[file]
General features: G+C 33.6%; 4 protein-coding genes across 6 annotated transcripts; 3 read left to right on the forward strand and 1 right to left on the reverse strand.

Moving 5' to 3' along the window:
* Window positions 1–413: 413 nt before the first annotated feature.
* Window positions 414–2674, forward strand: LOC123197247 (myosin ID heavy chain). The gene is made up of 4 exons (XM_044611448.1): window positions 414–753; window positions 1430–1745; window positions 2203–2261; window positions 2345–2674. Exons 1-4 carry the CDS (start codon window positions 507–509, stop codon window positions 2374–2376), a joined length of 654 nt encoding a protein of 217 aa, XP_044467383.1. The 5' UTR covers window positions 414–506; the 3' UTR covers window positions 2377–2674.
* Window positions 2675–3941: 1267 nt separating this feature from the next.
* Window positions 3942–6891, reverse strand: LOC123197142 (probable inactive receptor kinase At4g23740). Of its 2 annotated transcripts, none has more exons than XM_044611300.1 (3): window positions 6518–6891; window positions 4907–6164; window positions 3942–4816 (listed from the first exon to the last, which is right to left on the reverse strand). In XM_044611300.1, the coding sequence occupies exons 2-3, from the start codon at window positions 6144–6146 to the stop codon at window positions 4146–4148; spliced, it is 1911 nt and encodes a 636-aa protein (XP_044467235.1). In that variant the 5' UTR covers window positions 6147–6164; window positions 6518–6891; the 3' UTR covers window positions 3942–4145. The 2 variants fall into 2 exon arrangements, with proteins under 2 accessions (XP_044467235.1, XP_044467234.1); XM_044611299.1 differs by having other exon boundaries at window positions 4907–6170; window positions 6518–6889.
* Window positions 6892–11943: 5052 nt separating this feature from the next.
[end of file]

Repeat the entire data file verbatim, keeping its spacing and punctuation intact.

General features: G+C 33.6%; 4 protein-coding genes across 6 annotated transcripts; 3 read left to right on the forward strand and 1 right to left on the reverse strand.

Moving 5' to 3' along the window:
* Window positions 1–413: 413 nt before the first annotated feature.
* Window positions 414–2674, forward strand: LOC123197247 (myosin ID heavy chain). The gene is made up of 4 exons (XM_044611448.1): window positions 414–753; window positions 1430–1745; window positions 2203–2261; window positions 2345–2674. Exons 1-4 carry the CDS (start codon window positions 507–509, stop codon window positions 2374–2376), a joined length of 654 nt encoding a protein of 217 aa, XP_044467383.1. The 5' UTR covers window positions 414–506; the 3' UTR covers window positions 2377–2674.
* Window positions 2675–3941: 1267 nt separating this feature from the next.
* Window positions 3942–6891, reverse strand: LOC123197142 (probable inactive receptor kinase At4g23740). Of its 2 annotated transcripts, none has more exons than XM_044611300.1 (3): window positions 6518–6891; window positions 4907–6164; window positions 3942–4816 (listed from the first exon to the last, which is right to left on the reverse strand). In XM_044611300.1, the coding sequence occupies exons 2-3, from the start codon at window positions 6144–6146 to the stop codon at window positions 4146–4148; spliced, it is 1911 nt and encodes a 636-aa protein (XP_044467235.1). In that variant the 5' UTR covers window positions 6147–6164; window positions 6518–6891; the 3' UTR covers window positions 3942–4145. The 2 variants fall into 2 exon arrangements, with proteins under 2 accessions (XP_044467235.1, XP_044467234.1); XM_044611299.1 differs by having other exon boundaries at window positions 4907–6170; window positions 6518–6889.
* Window positions 6892–11943: 5052 nt separating this feature from the next.